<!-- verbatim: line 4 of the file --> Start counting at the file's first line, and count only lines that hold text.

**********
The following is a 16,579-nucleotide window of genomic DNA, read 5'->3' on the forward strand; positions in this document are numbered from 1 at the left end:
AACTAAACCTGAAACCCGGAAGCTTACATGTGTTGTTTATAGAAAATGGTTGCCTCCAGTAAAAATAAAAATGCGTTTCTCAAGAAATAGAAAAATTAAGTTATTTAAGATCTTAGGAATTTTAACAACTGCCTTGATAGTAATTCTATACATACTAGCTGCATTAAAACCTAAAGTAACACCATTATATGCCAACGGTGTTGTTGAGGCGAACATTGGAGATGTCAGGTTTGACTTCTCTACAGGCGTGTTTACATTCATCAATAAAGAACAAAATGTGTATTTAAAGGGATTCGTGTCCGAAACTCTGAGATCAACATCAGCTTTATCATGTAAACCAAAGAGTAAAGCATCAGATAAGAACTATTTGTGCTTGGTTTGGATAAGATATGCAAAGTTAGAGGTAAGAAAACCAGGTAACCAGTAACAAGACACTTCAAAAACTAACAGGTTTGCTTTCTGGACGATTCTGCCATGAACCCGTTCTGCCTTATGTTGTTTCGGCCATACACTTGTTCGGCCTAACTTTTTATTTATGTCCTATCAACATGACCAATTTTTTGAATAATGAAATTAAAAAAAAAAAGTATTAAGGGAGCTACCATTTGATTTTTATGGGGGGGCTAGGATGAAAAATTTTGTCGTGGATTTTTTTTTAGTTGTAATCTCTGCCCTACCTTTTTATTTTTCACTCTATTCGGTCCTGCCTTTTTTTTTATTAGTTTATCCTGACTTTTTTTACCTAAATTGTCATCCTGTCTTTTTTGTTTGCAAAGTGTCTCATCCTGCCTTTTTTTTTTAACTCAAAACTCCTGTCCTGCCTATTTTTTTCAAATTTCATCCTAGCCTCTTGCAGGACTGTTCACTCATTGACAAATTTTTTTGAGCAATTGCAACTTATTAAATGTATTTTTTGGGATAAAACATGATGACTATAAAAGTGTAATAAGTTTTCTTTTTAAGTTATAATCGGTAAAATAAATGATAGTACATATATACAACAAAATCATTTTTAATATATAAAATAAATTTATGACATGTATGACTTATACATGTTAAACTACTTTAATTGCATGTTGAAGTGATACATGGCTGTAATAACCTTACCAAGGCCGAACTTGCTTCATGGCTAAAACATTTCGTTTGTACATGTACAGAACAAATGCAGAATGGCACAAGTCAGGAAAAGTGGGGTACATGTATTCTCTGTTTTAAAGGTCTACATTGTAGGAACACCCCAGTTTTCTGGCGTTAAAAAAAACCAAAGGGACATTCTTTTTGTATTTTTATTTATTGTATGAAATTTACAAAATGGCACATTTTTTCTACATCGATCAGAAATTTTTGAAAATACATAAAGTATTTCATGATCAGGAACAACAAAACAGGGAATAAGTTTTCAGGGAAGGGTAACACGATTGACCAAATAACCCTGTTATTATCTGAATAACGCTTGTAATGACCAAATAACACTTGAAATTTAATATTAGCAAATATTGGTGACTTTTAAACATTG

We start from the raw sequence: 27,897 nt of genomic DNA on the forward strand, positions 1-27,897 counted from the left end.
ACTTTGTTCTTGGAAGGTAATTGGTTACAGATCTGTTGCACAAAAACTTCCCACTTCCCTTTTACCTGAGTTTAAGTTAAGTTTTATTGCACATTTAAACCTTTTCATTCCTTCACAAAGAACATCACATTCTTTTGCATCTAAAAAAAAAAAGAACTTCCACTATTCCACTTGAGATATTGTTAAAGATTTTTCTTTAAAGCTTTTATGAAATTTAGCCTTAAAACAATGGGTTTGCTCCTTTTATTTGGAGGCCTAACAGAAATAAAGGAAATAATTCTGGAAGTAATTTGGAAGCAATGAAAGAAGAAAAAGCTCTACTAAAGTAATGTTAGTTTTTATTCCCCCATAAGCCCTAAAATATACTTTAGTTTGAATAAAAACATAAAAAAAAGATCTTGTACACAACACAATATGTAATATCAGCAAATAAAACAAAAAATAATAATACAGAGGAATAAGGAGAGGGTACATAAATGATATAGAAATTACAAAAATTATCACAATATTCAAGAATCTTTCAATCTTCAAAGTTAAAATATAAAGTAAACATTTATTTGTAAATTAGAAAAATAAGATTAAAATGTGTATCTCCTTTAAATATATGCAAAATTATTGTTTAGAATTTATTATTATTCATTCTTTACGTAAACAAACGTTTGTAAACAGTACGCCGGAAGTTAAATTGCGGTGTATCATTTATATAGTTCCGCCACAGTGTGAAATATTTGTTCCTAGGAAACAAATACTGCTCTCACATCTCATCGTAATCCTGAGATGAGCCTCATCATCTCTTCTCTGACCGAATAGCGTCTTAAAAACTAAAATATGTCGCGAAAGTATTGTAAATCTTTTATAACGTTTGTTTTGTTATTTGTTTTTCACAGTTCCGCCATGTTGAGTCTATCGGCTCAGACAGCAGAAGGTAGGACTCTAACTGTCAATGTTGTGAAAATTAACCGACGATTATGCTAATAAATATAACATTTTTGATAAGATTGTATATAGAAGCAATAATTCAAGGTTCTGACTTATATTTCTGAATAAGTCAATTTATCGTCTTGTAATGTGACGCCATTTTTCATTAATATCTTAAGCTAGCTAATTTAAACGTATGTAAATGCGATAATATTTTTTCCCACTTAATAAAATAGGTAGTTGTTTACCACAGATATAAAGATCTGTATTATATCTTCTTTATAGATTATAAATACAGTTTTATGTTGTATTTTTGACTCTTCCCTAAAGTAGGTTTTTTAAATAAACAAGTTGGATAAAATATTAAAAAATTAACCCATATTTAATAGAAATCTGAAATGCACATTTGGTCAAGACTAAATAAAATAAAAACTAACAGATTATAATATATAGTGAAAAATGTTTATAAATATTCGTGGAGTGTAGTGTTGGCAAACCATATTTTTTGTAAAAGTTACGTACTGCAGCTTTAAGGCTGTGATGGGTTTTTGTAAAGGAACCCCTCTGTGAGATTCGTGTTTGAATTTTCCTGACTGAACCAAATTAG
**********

ACTTTGTTCTTGGAAGGTAATTGGTTACAGATCTGTTGCACAAAAACTTCCCACTTCCCTTTTACCTGAGTTTAAGTTAAGTTTTATTGCACATTTAAACCTTTTCATTCCTTCACAAAGAACATCACATTCTTTTGCATCTAAAAAAAAAAAGAACTTCCACTATTCCACTTGAGATATTGTTAAAGATTTTTCTTTAAAGCTTTTATGAAATTTAGCCTTAAAACAATGGGTTTGCTCCTTTTATTTGGAGGCCTAACAGAAATAAAGGAAATAATTCTGGAAGTAATTTGGAAGCAATGAAAGAAGAAAAAGCTCTACTAAAGTAATGTTAGTTTTTATTCCCCCATAAGCCCTAAAATATACTTTAGTTTGAATAAAAACATAAAAAAAAGATCTTGTACACAACACAATATGTAATATCAGCAAATAAAACAAAAAATAATAATACAGAGGAATAAGGAGAGGGTACATAAATGATATAGAAATTACAAAAATTATCACAATATTCAAGAATCTTTCAATCTTCAAAGTTAAAATATAAAGTAAACATTTATTTGTAAATTAGAAAAATAAGATTAAAATGTGTATCTCCTTTAAATATATGCAAAATTATTGTTTAGAATTTATTATTATTCATTCTTTACGTAAACAAACGTTTGTAAACAGTACGCCGGAAGTTAAATTGCGGTGTATCATTTATATAGTTCCGCCACAGTGTGAAATATTTGTTCCTAGGAAACAAATACTGCTCTCACATCTCATCGTAATCCTGAGATGAGCCTCATCATCTCTTCTCTGACCGAATAGCGTCTTAAAAACTAAAATATGTCGCGAAAGTATTGTAAATCTTTTATAACGTTTGTTTTGTTATTTGTTTTTCACAGTTCCGCCATGTTGAGTCTATCGGCTCAGACAGCAGAAGGTAGGACTCTAACTGTCAATGTTGTGAAAATTAACCGACGATTATGCTAATAAATATAACATTTTTGATAAGATTGTATATAGAAGCAATAATTCAAGGTTCTGACTTATATTTCTGAATAAGTCAATTTATCGTCTTGTAATGTGACGCCATTTTTCATTAATATCTTAAGCTAGCTAATTTAAACGTATGTAAATGCGATAATATTTTTTCCCACTTAATAAAATAGGTAGTTGTTTACCACAGATATAAAGATCTGTATTATATCTTCTTTATAGATTATAAATACAGTTTTATGTTGTATTTTTGACTCTTCCCTAAAGTAGGTTTTTTAAATAAACAAGTTGGATAAAATATTAAAAAATTAACCCATATTTAATAGAAATCTGAAATGCACATTTGGTCAAGACTAAATAAAATAAAAACTAACAGATTATAATATATAGTGAAAAATGTTTATAAATATTCGTGGAGTGTAGTGTTGGCAAACCATATTTTTTGTAAAAGTTACGTACTGCAGCTTTAAGGCTGTGATGGGTTTTTGTAAAGGAACCCCTCTGTGAGATTCGTGTTTGAATTTTCCTGACTGAACCAAATTAG